Facebook has come under fire for failing to remove sexualised pictures of children from its website – and then reporting the journalists who brought it to their attention to the police.
Damian Collins, chairman of the Culture, Media and Sport Committee, expressed “grave doubts” over the social media giant’s moderation system.
The issue came to light following a BBC investigation in which it used Facebook’s “report button” to highlight sexual images but found more than 80 per cent were not removed, with an automated response saying they did not breach “community standards”.
The images included under-16s in sexualised poses, pages aimed at paedophiles and an image appearing to be taken from a child abuse video.
Among the items not permitted under Facebook’s community standards is “sexually suggestive content”.
When examples of the images were sent to Facebook to highlight the issue, the company instead reported the journalists who brought them to their attention to police for sharing the pictures.
It subsequently issued a statement: “It is against the law for anyone to distribute images of child exploitation.”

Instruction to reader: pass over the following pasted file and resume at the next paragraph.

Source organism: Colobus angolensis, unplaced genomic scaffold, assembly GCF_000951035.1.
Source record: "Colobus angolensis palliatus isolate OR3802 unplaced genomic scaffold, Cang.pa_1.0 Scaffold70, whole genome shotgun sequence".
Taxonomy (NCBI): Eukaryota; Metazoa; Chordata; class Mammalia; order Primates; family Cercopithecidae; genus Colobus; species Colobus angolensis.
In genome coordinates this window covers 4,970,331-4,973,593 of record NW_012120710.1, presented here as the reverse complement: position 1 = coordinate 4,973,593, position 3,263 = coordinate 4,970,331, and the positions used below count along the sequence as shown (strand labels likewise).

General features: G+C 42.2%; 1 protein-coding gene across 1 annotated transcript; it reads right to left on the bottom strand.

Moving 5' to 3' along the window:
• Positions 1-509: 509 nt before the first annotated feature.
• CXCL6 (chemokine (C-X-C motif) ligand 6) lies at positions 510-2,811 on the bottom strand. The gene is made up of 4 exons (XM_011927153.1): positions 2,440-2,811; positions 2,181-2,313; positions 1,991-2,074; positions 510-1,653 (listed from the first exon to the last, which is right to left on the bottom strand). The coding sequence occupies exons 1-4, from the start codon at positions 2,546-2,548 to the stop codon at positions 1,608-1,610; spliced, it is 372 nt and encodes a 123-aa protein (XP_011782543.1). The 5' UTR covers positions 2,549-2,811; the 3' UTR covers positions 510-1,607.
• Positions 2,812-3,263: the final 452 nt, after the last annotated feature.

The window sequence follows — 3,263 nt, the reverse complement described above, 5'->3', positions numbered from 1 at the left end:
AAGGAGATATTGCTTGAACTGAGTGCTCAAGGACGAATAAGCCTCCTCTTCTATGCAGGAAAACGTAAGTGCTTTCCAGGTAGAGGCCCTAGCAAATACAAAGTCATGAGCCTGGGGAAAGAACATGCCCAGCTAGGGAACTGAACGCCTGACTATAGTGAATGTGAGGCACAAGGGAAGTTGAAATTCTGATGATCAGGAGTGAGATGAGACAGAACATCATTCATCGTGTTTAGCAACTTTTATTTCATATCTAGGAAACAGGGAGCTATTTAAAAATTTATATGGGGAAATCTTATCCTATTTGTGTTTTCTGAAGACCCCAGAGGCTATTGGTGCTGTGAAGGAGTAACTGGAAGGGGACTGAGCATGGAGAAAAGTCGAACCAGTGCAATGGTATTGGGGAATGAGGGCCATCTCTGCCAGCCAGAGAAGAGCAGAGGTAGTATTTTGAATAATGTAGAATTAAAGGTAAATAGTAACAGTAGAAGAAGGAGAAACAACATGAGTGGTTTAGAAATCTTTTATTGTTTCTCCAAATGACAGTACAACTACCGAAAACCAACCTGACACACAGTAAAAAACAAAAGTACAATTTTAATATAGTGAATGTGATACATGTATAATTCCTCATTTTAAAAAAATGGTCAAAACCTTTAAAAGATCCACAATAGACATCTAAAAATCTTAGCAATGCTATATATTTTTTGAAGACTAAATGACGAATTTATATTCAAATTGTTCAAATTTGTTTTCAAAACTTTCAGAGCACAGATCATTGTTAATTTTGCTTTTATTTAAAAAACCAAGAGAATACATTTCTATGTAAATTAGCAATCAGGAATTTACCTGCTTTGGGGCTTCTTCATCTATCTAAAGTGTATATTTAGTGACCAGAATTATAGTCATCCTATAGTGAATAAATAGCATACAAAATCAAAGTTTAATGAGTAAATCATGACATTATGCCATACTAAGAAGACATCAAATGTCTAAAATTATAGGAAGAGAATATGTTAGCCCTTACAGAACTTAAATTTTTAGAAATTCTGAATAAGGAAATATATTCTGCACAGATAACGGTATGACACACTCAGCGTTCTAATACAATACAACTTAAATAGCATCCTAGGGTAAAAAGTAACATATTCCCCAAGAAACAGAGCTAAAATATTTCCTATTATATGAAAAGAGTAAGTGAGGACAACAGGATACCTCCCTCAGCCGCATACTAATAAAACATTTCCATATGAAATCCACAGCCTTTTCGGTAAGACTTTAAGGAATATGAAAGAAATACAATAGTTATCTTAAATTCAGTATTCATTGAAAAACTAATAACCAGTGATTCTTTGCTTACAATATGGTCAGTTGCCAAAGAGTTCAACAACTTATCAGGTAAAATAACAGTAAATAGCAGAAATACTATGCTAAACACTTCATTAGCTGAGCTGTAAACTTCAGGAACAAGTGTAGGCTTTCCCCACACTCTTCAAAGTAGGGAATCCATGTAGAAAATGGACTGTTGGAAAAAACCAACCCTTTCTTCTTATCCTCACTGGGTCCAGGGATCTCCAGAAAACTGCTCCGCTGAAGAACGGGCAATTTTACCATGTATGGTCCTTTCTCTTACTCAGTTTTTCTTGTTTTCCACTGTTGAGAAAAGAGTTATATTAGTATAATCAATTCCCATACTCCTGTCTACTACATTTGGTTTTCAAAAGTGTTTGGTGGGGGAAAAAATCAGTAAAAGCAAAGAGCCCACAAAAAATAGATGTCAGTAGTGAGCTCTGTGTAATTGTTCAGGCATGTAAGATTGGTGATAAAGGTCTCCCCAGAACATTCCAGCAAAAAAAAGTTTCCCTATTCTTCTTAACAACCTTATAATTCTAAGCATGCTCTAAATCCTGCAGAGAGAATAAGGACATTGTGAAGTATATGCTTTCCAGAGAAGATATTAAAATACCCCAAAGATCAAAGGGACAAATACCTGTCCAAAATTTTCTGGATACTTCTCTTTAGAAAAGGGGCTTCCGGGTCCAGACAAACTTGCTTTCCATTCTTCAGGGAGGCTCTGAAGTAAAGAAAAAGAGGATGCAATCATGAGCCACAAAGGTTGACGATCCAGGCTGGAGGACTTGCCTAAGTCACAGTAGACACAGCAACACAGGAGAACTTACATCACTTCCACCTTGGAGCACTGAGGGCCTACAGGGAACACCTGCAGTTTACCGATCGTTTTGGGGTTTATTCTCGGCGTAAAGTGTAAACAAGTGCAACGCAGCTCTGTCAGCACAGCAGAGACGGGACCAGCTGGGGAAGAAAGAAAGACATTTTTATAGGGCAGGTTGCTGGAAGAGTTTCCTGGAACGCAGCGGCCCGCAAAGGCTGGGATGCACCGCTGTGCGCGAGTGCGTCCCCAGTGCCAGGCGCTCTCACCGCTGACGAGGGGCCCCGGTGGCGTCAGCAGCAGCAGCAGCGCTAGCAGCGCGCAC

Mr Collins said it was extraordinary that journalists had been reported to the authorities when it was trying to “help clean up the network”.
Facebook’s rules also forbid sex offenders from having accounts but five convicted paedophiles were found to have profiles which it failed to remove when it was brought to their attention, the BBC said.
Mr Collins said: “I find it very disturbing, I find that content unacceptable.
“I think it raises the question of how can users make effective complaints to Facebook about content that is disturbing, shouldn’t be on the site, and have confidence that that will be acted upon.”
See Also: http://www.bbc.co.uk/news/uk-35521068